Brett Favre Still Owes Misused Welfare Money, Court Finds


Brett Favre is in some hot legal water. Last year, the Mississippi Department of Human Services brought a lawsuit against the NFL Hall of Famer alleging that he supported projects that misused money from the Temporary Assistance for Needy Families (TANF) program. He’s tried to get himself out of the case, but the Mississippi Supreme Court just shot down those hopes. 

A panel of three justices on the court issued its ruling on Aug. 9. Favre’s team previously tried to get him removed from the lawsuit but the court turned down the request in April, leading him to appeal. According to NBC News, the ex-quarterback’s attorneys said in written arguments in May that the Department of Human Services is making “utterly meritless” legal arguments in suing him. Favre is among the more than three dozen people or businesses listed as defendants on the case. 

Prosecutors claim that millions of federal welfare dollars meant for low-income Mississippi residents were spent on projects supported by wealthy or well-connected people from 2016 to 2019, Favre being one of them. The improperly spent TANF funds include $5 million for a volleyball arena at his alma mater where his daughter played the sport and $1.7 million for the development of a concussion treatment drug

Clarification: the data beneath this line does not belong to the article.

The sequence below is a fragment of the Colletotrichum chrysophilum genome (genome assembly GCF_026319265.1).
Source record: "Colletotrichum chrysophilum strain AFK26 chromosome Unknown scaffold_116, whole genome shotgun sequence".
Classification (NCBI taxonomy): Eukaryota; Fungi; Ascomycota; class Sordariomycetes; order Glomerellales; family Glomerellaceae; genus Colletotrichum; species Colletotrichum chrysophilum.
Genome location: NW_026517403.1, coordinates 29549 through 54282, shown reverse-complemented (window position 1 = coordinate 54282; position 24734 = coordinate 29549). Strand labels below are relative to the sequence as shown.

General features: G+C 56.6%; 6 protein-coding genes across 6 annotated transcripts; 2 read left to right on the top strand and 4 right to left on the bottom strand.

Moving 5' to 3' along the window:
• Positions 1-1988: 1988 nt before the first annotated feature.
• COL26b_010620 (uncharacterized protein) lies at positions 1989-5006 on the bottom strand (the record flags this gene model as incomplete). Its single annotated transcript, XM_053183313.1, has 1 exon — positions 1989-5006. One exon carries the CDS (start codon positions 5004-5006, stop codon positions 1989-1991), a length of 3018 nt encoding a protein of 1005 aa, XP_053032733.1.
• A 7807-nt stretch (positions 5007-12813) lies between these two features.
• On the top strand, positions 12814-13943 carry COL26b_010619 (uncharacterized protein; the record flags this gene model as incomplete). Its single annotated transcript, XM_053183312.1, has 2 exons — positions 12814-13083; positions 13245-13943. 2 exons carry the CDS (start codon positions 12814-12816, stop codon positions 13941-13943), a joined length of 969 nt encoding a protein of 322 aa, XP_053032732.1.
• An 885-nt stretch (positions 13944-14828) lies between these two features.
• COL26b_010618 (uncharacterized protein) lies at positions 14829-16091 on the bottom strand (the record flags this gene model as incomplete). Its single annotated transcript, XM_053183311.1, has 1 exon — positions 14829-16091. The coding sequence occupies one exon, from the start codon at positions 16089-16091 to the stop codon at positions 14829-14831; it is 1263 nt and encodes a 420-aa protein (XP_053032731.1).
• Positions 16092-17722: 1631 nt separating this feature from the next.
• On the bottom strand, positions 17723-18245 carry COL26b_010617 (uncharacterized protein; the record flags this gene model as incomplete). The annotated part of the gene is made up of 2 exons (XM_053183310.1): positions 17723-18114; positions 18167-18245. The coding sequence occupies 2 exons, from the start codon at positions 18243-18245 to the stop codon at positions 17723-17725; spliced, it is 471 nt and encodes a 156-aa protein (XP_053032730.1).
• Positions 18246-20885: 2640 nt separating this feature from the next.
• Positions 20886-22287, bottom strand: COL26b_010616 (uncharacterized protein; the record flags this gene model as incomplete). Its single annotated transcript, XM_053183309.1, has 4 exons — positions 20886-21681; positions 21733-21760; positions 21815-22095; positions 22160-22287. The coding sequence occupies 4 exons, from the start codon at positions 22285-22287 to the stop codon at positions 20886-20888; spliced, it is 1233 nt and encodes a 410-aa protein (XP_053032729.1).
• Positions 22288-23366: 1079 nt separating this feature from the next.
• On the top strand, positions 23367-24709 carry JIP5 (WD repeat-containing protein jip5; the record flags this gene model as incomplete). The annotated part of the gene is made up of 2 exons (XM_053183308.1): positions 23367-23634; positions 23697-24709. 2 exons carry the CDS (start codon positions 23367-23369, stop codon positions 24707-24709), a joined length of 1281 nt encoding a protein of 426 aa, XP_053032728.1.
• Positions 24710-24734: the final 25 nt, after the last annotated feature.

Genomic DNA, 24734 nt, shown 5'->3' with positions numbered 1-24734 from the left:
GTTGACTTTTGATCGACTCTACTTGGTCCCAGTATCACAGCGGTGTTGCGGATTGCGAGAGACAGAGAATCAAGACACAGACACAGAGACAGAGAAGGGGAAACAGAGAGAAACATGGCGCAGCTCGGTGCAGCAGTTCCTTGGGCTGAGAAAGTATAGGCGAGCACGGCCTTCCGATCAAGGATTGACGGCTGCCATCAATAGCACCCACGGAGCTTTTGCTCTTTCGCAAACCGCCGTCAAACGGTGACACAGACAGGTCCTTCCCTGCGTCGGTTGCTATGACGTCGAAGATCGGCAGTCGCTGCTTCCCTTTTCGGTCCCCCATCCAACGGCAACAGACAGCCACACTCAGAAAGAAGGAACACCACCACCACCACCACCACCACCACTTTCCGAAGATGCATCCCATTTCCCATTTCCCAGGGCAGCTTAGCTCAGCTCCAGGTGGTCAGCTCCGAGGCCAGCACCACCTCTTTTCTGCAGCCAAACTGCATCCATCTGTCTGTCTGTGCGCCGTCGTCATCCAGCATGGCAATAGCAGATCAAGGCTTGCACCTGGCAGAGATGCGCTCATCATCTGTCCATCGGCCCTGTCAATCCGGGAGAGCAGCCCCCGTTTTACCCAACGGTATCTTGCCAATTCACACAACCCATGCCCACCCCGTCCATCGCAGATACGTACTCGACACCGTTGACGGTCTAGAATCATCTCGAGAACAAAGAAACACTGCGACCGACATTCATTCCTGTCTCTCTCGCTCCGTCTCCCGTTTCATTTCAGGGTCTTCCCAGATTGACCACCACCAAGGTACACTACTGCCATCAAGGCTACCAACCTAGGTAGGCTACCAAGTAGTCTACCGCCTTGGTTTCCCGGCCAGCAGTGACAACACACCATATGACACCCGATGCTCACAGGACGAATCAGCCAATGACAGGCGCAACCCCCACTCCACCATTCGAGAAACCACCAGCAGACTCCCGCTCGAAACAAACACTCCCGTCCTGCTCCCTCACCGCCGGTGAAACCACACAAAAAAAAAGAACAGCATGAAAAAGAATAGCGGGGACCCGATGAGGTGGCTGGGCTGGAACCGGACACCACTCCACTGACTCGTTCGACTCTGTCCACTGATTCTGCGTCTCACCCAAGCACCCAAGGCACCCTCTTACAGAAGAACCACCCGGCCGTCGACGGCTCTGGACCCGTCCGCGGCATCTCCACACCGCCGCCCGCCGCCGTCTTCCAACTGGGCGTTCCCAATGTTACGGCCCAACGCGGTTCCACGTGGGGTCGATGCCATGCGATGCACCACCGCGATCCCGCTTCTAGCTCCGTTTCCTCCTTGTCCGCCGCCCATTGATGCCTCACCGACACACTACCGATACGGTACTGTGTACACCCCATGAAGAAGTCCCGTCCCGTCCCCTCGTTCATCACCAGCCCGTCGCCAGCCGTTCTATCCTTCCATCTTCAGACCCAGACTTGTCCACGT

Related: Ode to Brett Favre

Favre’s attorneys argued that their client was implicated in a plot cooked up by the Department of Human Services and Nancy New, who led the Mississippi Community Education Center, a nonprofit organization with Human Services contracts. 

In their filing, the lawyers claimed that the entities “concocted and carried out the scheme” to funnel welfare money to the volleyball center and that Favre was not involved, believing the state is involving the former NFL star to distract from their own impropriety. The government responded saying that Favre took $1.1 million from the nonprofit “for speeches he never made.” 

“Favre repaid that, but he has neither repaid the $1.7 million he arranged for his drug company, Prevacus, to receive in exchange for giving Nancy New stock, nor the $5 million he orchestrated the [University of Southern Mississippi] Athletic Department to receive for a volleyball facility,” attorneys representing Mississippi wrote in their brief to the state supreme court. 

Favre hasn’t been charged in the case, and the other more than 40 defendants are still waiting to learn their fate. 

Source link: by Chris Malone Méndez at